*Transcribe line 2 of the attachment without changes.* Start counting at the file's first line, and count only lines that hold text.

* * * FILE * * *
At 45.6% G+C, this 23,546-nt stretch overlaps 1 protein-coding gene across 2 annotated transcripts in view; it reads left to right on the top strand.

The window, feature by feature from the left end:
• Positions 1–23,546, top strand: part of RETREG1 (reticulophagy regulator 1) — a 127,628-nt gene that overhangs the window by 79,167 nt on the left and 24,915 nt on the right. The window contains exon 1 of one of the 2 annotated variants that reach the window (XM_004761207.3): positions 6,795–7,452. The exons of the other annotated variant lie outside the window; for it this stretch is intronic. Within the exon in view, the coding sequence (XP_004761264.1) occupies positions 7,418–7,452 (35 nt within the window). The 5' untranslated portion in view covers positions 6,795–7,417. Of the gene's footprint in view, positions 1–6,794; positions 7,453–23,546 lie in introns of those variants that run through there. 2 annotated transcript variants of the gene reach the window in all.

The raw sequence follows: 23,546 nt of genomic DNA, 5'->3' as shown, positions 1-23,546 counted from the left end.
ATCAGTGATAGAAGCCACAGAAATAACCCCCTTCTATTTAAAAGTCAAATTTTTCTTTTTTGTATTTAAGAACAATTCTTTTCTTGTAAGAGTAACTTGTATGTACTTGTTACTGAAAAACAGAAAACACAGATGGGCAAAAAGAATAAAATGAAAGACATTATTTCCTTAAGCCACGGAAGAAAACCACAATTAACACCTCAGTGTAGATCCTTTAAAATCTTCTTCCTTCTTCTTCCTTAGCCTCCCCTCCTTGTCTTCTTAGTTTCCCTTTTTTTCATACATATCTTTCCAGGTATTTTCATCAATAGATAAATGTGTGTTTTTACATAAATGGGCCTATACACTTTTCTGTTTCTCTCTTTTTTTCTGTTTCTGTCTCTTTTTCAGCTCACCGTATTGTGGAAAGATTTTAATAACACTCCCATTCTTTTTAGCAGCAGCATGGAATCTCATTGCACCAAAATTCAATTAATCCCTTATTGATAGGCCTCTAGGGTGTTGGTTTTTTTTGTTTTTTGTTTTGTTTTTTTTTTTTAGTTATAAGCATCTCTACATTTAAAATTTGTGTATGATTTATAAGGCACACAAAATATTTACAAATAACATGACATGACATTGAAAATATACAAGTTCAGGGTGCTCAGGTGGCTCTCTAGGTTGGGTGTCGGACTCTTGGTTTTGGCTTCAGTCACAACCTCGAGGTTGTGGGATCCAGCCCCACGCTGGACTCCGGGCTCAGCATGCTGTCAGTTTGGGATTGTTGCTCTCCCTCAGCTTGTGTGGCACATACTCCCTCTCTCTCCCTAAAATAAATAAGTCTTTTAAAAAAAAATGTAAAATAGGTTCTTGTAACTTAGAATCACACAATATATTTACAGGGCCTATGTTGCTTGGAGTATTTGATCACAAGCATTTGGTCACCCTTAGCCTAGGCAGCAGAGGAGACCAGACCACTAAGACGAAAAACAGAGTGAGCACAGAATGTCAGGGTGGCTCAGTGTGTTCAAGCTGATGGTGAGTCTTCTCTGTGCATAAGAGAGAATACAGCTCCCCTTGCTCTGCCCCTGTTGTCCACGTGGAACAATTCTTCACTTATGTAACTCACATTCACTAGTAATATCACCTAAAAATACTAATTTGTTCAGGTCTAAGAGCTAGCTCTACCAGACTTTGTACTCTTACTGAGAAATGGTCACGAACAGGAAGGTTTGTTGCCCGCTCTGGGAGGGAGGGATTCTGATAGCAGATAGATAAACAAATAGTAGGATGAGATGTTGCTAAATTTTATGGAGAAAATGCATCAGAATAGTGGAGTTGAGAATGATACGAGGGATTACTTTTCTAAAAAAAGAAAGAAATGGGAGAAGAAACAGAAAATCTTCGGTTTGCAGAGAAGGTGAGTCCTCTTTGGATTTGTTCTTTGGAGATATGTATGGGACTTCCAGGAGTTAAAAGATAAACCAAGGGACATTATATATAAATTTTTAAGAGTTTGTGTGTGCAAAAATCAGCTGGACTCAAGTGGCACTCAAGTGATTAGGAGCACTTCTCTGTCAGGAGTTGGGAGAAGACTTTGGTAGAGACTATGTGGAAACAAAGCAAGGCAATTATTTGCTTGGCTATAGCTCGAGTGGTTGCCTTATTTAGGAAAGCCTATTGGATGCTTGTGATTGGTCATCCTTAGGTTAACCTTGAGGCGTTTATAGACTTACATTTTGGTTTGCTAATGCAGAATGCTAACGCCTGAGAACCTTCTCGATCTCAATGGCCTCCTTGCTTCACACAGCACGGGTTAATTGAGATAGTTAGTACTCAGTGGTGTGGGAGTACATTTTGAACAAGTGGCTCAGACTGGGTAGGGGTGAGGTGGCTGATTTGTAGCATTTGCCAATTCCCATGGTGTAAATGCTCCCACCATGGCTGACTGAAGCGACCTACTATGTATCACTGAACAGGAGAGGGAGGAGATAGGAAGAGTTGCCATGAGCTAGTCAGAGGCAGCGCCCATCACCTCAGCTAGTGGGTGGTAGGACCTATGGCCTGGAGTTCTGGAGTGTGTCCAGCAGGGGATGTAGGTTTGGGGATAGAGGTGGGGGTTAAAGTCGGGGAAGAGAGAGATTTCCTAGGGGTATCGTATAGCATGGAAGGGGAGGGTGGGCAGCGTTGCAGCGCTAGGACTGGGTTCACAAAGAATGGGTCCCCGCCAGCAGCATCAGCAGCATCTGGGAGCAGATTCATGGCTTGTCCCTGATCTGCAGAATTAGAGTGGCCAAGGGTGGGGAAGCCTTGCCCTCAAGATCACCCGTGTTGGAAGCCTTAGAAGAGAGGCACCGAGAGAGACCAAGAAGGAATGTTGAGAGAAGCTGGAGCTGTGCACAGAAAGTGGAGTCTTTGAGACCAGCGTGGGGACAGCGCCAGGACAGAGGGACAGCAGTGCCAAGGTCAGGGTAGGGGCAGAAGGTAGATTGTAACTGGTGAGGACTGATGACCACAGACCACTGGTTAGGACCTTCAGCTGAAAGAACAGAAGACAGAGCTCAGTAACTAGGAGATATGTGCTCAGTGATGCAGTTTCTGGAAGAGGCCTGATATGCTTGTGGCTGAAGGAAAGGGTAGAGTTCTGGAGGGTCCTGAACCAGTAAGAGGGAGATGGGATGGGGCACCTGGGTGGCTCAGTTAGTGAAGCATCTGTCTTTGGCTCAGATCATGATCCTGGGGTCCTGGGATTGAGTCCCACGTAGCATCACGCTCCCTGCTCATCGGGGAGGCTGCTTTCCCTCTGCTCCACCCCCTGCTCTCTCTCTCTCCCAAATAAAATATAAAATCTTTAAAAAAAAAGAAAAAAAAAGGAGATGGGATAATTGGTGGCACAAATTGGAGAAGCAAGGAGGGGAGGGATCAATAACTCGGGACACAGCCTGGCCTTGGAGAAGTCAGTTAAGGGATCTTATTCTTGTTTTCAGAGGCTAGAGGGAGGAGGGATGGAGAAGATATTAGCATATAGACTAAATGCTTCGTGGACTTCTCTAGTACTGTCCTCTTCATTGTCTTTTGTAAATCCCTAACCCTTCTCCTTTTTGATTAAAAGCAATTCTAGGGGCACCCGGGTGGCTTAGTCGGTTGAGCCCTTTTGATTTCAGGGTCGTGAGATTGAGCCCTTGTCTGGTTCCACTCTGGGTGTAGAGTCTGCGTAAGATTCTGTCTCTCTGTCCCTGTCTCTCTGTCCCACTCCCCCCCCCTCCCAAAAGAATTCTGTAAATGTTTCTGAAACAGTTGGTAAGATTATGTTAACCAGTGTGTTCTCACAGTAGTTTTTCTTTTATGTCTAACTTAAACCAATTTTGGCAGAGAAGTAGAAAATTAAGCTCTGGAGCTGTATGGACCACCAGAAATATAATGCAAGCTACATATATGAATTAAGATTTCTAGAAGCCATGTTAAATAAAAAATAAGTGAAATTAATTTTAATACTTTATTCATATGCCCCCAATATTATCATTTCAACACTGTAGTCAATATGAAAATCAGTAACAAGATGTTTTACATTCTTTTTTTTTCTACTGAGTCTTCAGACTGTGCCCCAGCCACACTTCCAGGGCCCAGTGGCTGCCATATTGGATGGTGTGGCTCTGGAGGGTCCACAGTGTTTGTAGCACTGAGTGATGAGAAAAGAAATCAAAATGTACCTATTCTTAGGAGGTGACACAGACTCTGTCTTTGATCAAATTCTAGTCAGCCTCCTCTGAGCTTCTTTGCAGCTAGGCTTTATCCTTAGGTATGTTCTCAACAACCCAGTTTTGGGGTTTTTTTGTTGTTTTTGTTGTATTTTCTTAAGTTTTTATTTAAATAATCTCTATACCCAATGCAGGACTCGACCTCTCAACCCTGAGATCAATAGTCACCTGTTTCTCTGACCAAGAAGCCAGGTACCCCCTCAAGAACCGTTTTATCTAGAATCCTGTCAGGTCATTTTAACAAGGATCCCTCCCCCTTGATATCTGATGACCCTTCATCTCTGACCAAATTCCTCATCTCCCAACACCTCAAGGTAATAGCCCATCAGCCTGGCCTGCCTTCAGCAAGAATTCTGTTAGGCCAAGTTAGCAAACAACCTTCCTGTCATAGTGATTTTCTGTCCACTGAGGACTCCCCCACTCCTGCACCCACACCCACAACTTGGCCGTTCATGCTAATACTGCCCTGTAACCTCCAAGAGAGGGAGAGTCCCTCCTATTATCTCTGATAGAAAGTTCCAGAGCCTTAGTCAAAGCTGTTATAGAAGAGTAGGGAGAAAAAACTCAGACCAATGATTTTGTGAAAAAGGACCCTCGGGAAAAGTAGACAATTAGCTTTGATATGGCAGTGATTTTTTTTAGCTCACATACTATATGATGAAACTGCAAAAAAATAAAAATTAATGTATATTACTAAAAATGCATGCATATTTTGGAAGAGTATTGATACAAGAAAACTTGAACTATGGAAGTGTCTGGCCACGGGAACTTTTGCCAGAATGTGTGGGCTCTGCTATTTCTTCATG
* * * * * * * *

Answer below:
The window, feature by feature from the left end: